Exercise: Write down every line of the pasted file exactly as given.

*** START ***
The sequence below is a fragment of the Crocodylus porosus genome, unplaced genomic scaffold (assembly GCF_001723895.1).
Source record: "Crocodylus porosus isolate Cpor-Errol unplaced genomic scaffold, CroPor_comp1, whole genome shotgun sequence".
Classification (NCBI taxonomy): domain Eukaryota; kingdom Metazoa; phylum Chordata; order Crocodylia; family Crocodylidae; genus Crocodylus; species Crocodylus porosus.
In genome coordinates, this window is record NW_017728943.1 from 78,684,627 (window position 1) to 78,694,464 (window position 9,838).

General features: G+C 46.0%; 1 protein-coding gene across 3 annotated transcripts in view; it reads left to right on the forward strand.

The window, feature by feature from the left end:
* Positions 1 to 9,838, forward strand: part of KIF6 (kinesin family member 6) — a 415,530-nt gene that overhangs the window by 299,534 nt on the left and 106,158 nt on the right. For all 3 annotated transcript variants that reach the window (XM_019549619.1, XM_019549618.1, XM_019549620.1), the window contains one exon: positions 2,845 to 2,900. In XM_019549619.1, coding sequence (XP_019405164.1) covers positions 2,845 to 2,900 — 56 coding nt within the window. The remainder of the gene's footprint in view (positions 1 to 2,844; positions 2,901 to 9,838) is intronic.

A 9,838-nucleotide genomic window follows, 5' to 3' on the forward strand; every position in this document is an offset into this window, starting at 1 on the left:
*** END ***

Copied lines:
The sequence below is a fragment of the Crocodylus porosus genome, unplaced genomic scaffold (assembly GCF_001723895.1).
Source record: "Crocodylus porosus isolate Cpor-Errol unplaced genomic scaffold, CroPor_comp1, whole genome shotgun sequence".
Classification (NCBI taxonomy): domain Eukaryota; kingdom Metazoa; phylum Chordata; order Crocodylia; family Crocodylidae; genus Crocodylus; species Crocodylus porosus.
In genome coordinates, this window is record NW_017728943.1 from 78,684,627 (window position 1) to 78,694,464 (window position 9,838).

General features: G+C 46.0%; 1 protein-coding gene across 3 annotated transcripts in view; it reads left to right on the forward strand.

The window, feature by feature from the left end:
* Positions 1 to 9,838, forward strand: part of KIF6 (kinesin family member 6) — a 415,530-nt gene that overhangs the window by 299,534 nt on the left and 106,158 nt on the right. For all 3 annotated transcript variants that reach the window (XM_019549619.1, XM_019549618.1, XM_019549620.1), the window contains one exon: positions 2,845 to 2,900. In XM_019549619.1, coding sequence (XP_019405164.1) covers positions 2,845 to 2,900 — 56 coding nt within the window. The remainder of the gene's footprint in view (positions 1 to 2,844; positions 2,901 to 9,838) is intronic.

A 9,838-nucleotide genomic window follows, 5' to 3' on the forward strand; every position in this document is an offset into this window, starting at 1 on the left: